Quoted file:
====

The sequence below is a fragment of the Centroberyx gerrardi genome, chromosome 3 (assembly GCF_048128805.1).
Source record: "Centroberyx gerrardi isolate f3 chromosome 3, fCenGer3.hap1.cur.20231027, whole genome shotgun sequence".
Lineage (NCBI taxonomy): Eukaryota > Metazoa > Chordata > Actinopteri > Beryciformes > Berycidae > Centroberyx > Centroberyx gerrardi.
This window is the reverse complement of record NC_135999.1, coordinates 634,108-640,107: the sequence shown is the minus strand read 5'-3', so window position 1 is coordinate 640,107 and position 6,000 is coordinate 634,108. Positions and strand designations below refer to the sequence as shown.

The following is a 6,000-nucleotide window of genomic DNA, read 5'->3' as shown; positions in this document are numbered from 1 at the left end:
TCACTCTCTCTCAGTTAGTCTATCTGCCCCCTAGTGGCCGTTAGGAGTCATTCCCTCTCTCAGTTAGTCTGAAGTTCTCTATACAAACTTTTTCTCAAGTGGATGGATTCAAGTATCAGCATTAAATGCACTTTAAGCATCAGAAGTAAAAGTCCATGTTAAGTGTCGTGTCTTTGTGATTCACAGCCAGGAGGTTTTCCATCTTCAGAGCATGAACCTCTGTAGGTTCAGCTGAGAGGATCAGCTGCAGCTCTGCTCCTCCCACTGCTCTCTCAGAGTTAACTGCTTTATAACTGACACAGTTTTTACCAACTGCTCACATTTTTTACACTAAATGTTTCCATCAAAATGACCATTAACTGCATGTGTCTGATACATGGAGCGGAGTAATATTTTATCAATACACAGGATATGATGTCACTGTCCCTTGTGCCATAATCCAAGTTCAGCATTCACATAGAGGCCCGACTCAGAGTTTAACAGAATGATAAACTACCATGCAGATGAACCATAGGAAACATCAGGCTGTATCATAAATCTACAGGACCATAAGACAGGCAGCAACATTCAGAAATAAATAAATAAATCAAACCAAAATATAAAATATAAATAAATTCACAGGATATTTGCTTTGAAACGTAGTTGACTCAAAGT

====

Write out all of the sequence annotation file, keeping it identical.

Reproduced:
The sequence below is a fragment of the Centroberyx gerrardi genome, chromosome 3 (assembly GCF_048128805.1).
Source record: "Centroberyx gerrardi isolate f3 chromosome 3, fCenGer3.hap1.cur.20231027, whole genome shotgun sequence".
Lineage (NCBI taxonomy): Eukaryota > Metazoa > Chordata > Actinopteri > Beryciformes > Berycidae > Centroberyx > Centroberyx gerrardi.
This window is the reverse complement of record NC_135999.1, coordinates 634,108-640,107: the sequence shown is the minus strand read 5'-3', so window position 1 is coordinate 640,107 and position 6,000 is coordinate 634,108. Positions and strand designations below refer to the sequence as shown.

The following is a 6,000-nucleotide window of genomic DNA, read 5'->3' as shown; positions in this document are numbered from 1 at the left end:
TCACTCTCTCTCAGTTAGTCTATCTGCCCCCTAGTGGCCGTTAGGAGTCATTCCCTCTCTCAGTTAGTCTGAAGTTCTCTATACAAACTTTTTCTCAAGTGGATGGATTCAAGTATCAGCATTAAATGCACTTTAAGCATCAGAAGTAAAAGTCCATGTTAAGTGTCGTGTCTTTGTGATTCACAGCCAGGAGGTTTTCCATCTTCAGAGCATGAACCTCTGTAGGTTCAGCTGAGAGGATCAGCTGCAGCTCTGCTCCTCCCACTGCTCTCTCAGAGTTAACTGCTTTATAACTGACACAGTTTTTACCAACTGCTCACATTTTTTACACTAAATGTTTCCATCAAAATGACCATTAACTGCATGTGTCTGATACATGGAGCGGAGTAATATTTTATCAATACACAGGATATGATGTCACTGTCCCTTGTGCCATAATCCAAGTTCAGCATTCACATAGAGGCCCGACTCAGAGTTTAACAGAATGATAAACTACCATGCAGATGAACCATAGGAAACATCAGGCTGTATCATAAATCTACAGGACCATAAGACAGGCAGCAACATTCAGAAATAAATAAATAAATCAAACCAAAATATAAAATATAAATAAATTCACAGGATATTTGCTTTGAAACGTAGTTGACTCAAAGT